THERE is a Sioux war. Several times in the week we read in the morning paper that there has been a gallant attack by our forces, who were disposed with great skill, routing the savages, whose loss is believed to be very great, but who, as usual, carried off their dead. What is this Sioux war? Who is responsible for it? Who has broken faith? Who has lied and swindled? Is it the red savage or the civilized white man? Is it heroic to deceive an ignorant Indian, and sentimental to insist that a great civilized nation shall keep its word? These are questions which are suggested by the slightest inquiry into the causes of the Indian war, and the answers to many of them are not agreeable to the pride or conscience of honorable Americans. Those answers may be found in a document which has escaped general attention during the Presidential excitement, but which is one of the most important of the year. It is the report of the Sioux Commission which was appointed last August. The report was made to the Hon. J.Q.SMITH, Commissioner of Indian Affairs, in December last, and is well worthy universal attention and consideration.

The Commission consisted of nine gentlemen selected for their acquaintance with the Indians and their friendship for them. The chairman was Colonel GEORGE W. MONEYPENNY, of Ohio, who was Indian Commissioner more than twenty years ago; and among the members were a grandson of DANIEL BOONE, who has been familiar with the Indians for fifty-five years, and Bishop WHIPPLE, of Minnesota, the brave and persistent friend of the Indians, whose interest in them and sympathy for them recall those of JOHN ELIOT in the early days of New England. The report of the Commission is long, but there is seldom a public document so full of earnest felling, while its statements of fact are entirely new, except to the very few who care to keep themselves acquainted with the details of the national guilt toward the Indians. The testimony of military men and of all who have had the most intimate dealings with those people shows that the troubles do not begin with them, but with the national bad faith.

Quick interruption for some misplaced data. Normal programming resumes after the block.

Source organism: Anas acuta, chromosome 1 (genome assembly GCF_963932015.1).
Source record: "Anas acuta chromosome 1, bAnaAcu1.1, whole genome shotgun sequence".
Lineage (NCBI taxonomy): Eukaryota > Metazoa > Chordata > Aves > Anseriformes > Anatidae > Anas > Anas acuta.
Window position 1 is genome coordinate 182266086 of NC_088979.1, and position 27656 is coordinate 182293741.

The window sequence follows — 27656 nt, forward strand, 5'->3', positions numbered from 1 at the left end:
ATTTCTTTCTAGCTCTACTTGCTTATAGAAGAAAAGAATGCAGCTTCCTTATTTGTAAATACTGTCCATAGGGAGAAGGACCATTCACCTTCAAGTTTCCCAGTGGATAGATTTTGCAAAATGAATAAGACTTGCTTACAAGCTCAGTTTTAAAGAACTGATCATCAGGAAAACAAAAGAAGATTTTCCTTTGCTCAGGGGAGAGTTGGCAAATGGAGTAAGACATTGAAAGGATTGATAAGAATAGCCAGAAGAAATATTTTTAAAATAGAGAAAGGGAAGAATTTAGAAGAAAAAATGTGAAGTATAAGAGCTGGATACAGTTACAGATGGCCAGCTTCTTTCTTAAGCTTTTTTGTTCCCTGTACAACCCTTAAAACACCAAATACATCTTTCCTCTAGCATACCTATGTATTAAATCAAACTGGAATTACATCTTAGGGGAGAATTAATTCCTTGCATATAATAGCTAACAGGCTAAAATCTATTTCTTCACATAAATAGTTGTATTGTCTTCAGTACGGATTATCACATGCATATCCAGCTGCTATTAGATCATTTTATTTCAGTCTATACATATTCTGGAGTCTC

The Sioux, says the report, were one of the finest bodies of Indians upon the continent. NICOLLET, who visited all the Indian tribes, considered them superior to all. The officers of the Northwest Fur Company testify to their uniform friendship for the whites; and it was the boast of the Sioux that for thirty- five years their hands had not been stained with the blood of the white man. They occupied a vast territory between the Mississippi and the Rocky Mountains, and from the British possessions to the Kansas line. In 1825 the Sioux acknowledged that they were within the limits of the United States, and recognized the supremacy of the government, and the government pledged them its protection and kind care. In 1851 the California emigration made a new treaty necessary. This confirmed peaceful relations, conceded the right of the government to make military roads, and the Sioux agreed to make restitution for any injury done by them to any citizen of the United States. The government agreed by treaty to pay the Sioux fifty thousand dollars for fifty years. The Senate amended the treaty by limiting the appropriation to ten years. The amendment was never submitted to the Indians. They believed the treaty to be in force, and went to war, as we should have done, to maintain their rights.